ADAS features use cameras, radar, laser, and or other sensors to detect and analyze what is around the vehicle. The control units use this data to alert the driver to potential dangers. And in some cases, the system can intervene to avoid a collision or keep the vehicle in its lane of travel.
The function and design of ADAS features will vary greatly from one manufacturer to the next, but the end goal is always the same, safety. But when it comes to diagnosing, servicing and or repairing these systems, many technicians will end up feeling intimidated. While it’s true that ADAS features are very complex systems which require a number of sensors and outputs to all work seamlessly together, they are in fact no more complicated than performing a four wheel alignment or adjusting the beam pattern on a headlight.
So where do you start? Make sure you have a clear customer complaint. Find out what they’re seeing or experiencing and exactly when, how, or where it is occurring. Start by looking through the system menus inside the multimedia display or the gauge cluster. Check to see if any ADAS features have been disabled or turned off by the driver. Other preliminary inspection items include, does the steering wheel point straight ahead? Is there any evidence of a collision, body damage, or has a body panel been removed for recent service? Are the control modules up to date? Many driver complaints stem from a lack of understanding in how the system is intended to operate. Many drivers do not understand that proper road marking is required for these systems to work. And finally, another common problem occurs when someone changes the following distance or a guest driver disables an ADAS feature. Why would they do this? Well, maybe they were simply annoyed that the seat vibrates when they’re backing up or they don’t think that they need the lane keep assist to be turned on. But if the vehicle owner doesn’t know that these features have been turned off, this could spell trouble down the road.
Here’s the simple truth. Service information is the key to servicing ADAS systems. Every vehicle has its nuances and quirks, as well as specific calibration procedures. You must be able to not only read service information, but also comprehend the meaning. If you skip the theory and operations section and dive right into the procedures, you could be missing the point of the calibration. Knowing the why is just as important as the how.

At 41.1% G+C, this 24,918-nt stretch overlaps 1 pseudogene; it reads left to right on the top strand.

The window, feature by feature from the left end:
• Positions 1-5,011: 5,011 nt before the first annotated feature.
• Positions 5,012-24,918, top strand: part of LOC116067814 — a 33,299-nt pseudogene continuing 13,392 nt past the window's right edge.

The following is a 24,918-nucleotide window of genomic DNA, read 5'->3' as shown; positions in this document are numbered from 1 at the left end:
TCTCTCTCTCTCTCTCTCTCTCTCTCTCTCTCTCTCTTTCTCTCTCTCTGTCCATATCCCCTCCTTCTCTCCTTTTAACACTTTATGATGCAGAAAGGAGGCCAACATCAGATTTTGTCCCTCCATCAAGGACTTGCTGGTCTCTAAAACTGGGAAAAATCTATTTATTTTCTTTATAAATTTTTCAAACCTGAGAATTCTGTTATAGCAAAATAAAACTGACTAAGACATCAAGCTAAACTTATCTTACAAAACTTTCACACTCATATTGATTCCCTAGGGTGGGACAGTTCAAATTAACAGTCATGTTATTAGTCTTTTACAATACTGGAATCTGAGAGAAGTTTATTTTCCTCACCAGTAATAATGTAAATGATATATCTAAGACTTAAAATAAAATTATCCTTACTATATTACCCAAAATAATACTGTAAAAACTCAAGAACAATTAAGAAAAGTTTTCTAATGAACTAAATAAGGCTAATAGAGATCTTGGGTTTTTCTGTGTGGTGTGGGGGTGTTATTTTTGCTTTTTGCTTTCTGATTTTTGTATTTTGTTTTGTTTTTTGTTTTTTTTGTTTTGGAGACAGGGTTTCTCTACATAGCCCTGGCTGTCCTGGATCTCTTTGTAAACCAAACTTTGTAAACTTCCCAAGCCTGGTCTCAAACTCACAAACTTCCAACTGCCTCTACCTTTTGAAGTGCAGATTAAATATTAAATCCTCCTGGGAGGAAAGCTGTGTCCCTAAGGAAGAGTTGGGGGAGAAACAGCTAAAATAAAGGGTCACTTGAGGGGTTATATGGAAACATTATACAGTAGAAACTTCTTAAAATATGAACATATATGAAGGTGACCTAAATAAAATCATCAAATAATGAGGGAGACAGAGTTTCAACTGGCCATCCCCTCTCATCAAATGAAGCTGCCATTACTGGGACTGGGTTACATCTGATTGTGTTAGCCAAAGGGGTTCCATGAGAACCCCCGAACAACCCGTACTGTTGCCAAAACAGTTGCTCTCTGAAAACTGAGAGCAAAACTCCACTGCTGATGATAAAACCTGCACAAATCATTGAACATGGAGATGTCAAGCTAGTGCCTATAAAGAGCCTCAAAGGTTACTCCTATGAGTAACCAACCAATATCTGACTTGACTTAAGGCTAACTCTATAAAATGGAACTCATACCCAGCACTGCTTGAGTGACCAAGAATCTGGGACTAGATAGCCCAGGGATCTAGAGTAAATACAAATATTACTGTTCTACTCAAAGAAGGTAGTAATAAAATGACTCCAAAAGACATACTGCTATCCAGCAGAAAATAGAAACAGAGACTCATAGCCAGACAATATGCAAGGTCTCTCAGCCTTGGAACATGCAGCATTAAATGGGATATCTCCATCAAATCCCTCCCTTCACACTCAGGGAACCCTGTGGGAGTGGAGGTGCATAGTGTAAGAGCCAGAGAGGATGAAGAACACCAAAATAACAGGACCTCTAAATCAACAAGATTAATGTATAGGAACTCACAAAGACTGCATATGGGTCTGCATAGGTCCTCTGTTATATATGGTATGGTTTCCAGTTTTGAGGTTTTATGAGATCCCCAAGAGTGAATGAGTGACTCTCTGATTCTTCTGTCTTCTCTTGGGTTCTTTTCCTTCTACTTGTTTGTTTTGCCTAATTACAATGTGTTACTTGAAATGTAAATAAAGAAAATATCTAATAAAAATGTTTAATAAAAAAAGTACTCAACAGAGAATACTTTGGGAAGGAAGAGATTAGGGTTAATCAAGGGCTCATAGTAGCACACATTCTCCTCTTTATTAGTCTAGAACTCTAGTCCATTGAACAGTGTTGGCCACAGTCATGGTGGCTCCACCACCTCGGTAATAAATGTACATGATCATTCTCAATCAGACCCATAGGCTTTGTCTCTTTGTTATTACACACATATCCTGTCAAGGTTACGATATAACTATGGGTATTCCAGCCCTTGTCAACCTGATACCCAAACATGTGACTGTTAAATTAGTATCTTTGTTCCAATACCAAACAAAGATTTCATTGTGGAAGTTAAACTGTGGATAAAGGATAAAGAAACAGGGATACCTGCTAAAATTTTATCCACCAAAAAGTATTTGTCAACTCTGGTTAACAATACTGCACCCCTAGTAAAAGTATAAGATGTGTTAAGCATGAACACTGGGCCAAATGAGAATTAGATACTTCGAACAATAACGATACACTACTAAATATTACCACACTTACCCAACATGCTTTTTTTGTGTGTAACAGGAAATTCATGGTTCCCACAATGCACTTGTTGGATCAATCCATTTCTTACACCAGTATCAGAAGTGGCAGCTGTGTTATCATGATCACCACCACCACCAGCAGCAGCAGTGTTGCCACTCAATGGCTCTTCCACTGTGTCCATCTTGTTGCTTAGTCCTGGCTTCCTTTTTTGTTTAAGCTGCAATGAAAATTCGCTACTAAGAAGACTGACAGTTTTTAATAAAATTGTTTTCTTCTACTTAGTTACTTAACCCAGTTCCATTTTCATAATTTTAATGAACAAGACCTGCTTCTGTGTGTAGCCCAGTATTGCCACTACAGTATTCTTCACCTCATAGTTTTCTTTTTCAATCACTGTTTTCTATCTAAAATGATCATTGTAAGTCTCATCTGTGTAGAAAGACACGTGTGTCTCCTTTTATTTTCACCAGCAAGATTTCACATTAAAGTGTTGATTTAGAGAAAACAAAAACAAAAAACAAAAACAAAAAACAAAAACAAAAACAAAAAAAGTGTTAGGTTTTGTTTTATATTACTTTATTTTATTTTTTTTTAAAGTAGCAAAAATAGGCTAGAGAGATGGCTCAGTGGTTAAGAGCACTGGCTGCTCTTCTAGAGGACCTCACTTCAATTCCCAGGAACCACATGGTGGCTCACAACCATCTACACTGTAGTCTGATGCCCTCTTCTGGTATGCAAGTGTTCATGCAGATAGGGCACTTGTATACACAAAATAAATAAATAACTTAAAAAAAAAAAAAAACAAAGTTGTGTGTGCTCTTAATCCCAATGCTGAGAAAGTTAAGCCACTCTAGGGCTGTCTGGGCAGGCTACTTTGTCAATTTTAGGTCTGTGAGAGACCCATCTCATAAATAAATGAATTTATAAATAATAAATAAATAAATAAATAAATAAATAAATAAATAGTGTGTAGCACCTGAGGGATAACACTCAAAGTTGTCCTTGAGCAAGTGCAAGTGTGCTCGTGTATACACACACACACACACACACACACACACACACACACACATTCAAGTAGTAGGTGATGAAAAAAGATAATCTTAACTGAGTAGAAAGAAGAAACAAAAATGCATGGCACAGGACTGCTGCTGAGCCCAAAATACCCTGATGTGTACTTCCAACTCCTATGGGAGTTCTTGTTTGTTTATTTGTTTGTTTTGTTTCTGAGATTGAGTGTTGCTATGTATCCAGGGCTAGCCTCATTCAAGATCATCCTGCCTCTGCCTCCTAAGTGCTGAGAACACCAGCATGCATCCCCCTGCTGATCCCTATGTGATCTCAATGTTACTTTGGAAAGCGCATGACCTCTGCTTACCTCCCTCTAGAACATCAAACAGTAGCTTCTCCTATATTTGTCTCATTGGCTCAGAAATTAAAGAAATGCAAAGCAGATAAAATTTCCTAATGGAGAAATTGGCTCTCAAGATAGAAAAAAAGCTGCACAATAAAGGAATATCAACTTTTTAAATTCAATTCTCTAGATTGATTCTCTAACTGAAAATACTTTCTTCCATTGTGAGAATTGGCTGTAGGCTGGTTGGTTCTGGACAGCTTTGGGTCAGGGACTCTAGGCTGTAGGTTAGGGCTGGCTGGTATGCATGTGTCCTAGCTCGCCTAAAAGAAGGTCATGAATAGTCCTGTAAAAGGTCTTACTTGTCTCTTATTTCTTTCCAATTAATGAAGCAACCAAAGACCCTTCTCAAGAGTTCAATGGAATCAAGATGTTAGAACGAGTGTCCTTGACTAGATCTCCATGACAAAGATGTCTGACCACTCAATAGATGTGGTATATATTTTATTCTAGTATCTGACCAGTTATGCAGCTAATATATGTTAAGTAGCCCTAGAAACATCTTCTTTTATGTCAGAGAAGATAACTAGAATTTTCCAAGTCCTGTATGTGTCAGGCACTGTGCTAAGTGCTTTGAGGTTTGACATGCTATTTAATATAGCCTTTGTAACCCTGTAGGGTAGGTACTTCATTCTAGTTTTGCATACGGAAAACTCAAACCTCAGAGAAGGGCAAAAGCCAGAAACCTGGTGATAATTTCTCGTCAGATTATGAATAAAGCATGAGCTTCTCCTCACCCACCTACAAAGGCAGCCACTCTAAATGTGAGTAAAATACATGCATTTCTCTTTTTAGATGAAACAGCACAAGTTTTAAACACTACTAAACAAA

What skills do you need? The main skill you need is to be able to read and follow commands on a scan tool. If you are the kind of technician who hits the next or okay button without reading the dialogue in a popup window, you’re probably going to struggle with an ADAS calibration. Following all steps before hitting the next button is critical. Small details like tire inflation, fuel level, or battery condition can abort a calibration, cause DTCs to set, or worse yet result in an inaccurate calibration. ADAS features have their own set of codes and operating monitors. ADAS monitors work just like misfire monitors, certain conditions must be met before a code will be set. This includes key cycles and startup self checks.
When it comes to ADAS concerns, start by scanning for codes to see if the system has detected any faults or issues. Calibration comes after the repair or after service work, which could compromise or impede system operation. Such as removal of a sensor, camera or other component. Something as simple as replacing the battery could then require you to perform a calibration post repair.
There are two types of calibration, static and dynamic. For a static calibration, a target or several targets will be presented to the forward facing camera, and the calibration will be initiated by a scan tool. A dynamic calibration requires the vehicle to be moving. The system is then placed into a calibration learn mode once certain criteria have been met. Technician error is still the number one reason why ADAS calibrations fail. Failing to meet all of the preliminary requirements such as tire pressure, vehicle alignment, or placing the vehicle on a level surface could cause a calibration to fail. There’s a well known saying in carpentry, measure twice, cut once. If this phrase was used in the automotive world, it would be something along the lines of research twice, repair once. When it comes to modern vehicle repair, the ability to read, understand, and follow the OE service information is just as critical as the tools in your hands.
When it’s time to select the part trust Standard. Standard offers a complete ADAS program with hundreds of part numbers, including park assist cameras, lane departure cameras, park assist sensors, steering angle sensors, blind spot detection sensors, and more. For more information, visit Standard. I’m Brian Sexton. Thanks for watching.